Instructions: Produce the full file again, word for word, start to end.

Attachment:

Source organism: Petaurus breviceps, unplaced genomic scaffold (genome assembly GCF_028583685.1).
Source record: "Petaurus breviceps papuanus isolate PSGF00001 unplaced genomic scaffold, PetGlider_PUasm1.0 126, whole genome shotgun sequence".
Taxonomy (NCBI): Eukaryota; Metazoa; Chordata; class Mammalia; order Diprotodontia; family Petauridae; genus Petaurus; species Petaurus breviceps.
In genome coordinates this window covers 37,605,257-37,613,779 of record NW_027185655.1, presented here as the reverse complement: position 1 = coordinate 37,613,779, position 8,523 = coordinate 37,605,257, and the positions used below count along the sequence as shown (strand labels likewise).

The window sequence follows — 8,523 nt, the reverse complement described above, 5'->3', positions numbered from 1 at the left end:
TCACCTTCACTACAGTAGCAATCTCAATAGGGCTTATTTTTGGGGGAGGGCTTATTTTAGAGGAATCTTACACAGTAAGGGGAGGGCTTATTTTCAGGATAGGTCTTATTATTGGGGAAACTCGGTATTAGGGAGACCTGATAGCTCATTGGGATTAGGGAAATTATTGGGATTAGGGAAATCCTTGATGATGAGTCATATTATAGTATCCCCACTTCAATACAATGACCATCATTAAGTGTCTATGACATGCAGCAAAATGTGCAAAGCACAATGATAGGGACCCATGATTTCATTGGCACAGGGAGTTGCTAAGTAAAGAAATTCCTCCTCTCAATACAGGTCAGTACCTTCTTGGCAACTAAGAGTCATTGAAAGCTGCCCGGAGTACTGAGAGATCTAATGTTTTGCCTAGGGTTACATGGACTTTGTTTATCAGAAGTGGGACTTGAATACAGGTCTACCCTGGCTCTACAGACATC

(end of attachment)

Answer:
Source organism: Petaurus breviceps, unplaced genomic scaffold (genome assembly GCF_028583685.1).
Source record: "Petaurus breviceps papuanus isolate PSGF00001 unplaced genomic scaffold, PetGlider_PUasm1.0 126, whole genome shotgun sequence".
Taxonomy (NCBI): Eukaryota; Metazoa; Chordata; class Mammalia; order Diprotodontia; family Petauridae; genus Petaurus; species Petaurus breviceps.
In genome coordinates this window covers 37,605,257-37,613,779 of record NW_027185655.1, presented here as the reverse complement: position 1 = coordinate 37,613,779, position 8,523 = coordinate 37,605,257, and the positions used below count along the sequence as shown (strand labels likewise).

The window sequence follows — 8,523 nt, the reverse complement described above, 5'->3', positions numbered from 1 at the left end:
TCACCTTCACTACAGTAGCAATCTCAATAGGGCTTATTTTTGGGGGAGGGCTTATTTTAGAGGAATCTTACACAGTAAGGGGAGGGCTTATTTTCAGGATAGGTCTTATTATTGGGGAAACTCGGTATTAGGGAGACCTGATAGCTCATTGGGATTAGGGAAATTATTGGGATTAGGGAAATCCTTGATGATGAGTCATATTATAGTATCCCCACTTCAATACAATGACCATCATTAAGTGTCTATGACATGCAGCAAAATGTGCAAAGCACAATGATAGGGACCCATGATTTCATTGGCACAGGGAGTTGCTAAGTAAAGAAATTCCTCCTCTCAATACAGGTCAGTACCTTCTTGGCAACTAAGAGTCATTGAAAGCTGCCCGGAGTACTGAGAGATCTAATGTTTTGCCTAGGGTTACATGGACTTTGTTTATCAGAAGTGGGACTTGAATACAGGTCTACCCTGGCTCTACAGACATC